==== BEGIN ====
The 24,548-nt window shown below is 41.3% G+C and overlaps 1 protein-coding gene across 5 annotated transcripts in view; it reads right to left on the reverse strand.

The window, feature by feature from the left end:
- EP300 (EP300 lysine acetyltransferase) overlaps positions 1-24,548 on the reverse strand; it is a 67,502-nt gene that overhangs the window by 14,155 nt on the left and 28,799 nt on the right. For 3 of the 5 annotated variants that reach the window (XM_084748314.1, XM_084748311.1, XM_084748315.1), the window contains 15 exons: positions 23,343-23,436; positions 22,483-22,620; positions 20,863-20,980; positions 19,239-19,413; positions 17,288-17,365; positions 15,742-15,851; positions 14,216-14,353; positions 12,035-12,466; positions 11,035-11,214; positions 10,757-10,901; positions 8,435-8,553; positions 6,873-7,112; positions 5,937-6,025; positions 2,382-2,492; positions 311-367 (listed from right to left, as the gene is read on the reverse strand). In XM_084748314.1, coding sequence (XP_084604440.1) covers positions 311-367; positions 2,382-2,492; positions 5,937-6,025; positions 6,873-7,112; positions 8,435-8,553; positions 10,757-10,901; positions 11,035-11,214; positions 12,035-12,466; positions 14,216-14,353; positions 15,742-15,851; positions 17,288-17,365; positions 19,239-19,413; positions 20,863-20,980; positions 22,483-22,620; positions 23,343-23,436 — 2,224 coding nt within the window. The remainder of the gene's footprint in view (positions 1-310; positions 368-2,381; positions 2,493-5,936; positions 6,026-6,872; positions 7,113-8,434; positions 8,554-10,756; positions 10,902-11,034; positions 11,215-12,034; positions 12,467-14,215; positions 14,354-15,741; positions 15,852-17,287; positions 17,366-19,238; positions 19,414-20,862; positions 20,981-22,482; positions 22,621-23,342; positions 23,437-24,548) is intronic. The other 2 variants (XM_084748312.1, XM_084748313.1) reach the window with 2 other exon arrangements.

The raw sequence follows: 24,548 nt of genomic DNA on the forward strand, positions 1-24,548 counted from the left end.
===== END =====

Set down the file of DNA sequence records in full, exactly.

The 24,548-nt window shown below is 41.3% G+C and overlaps 1 protein-coding gene across 5 annotated transcripts in view; it reads right to left on the reverse strand.

The window, feature by feature from the left end:
- EP300 (EP300 lysine acetyltransferase) overlaps positions 1-24,548 on the reverse strand; it is a 67,502-nt gene that overhangs the window by 14,155 nt on the left and 28,799 nt on the right. For 3 of the 5 annotated variants that reach the window (XM_084748314.1, XM_084748311.1, XM_084748315.1), the window contains 15 exons: positions 23,343-23,436; positions 22,483-22,620; positions 20,863-20,980; positions 19,239-19,413; positions 17,288-17,365; positions 15,742-15,851; positions 14,216-14,353; positions 12,035-12,466; positions 11,035-11,214; positions 10,757-10,901; positions 8,435-8,553; positions 6,873-7,112; positions 5,937-6,025; positions 2,382-2,492; positions 311-367 (listed from right to left, as the gene is read on the reverse strand). In XM_084748314.1, coding sequence (XP_084604440.1) covers positions 311-367; positions 2,382-2,492; positions 5,937-6,025; positions 6,873-7,112; positions 8,435-8,553; positions 10,757-10,901; positions 11,035-11,214; positions 12,035-12,466; positions 14,216-14,353; positions 15,742-15,851; positions 17,288-17,365; positions 19,239-19,413; positions 20,863-20,980; positions 22,483-22,620; positions 23,343-23,436 — 2,224 coding nt within the window. The remainder of the gene's footprint in view (positions 1-310; positions 368-2,381; positions 2,493-5,936; positions 6,026-6,872; positions 7,113-8,434; positions 8,554-10,756; positions 10,902-11,034; positions 11,215-12,034; positions 12,467-14,215; positions 14,354-15,741; positions 15,852-17,287; positions 17,366-19,238; positions 19,414-20,862; positions 20,981-22,482; positions 22,621-23,342; positions 23,437-24,548) is intronic. The other 2 variants (XM_084748312.1, XM_084748313.1) reach the window with 2 other exon arrangements.

The raw sequence follows: 24,548 nt of genomic DNA on the forward strand, positions 1-24,548 counted from the left end.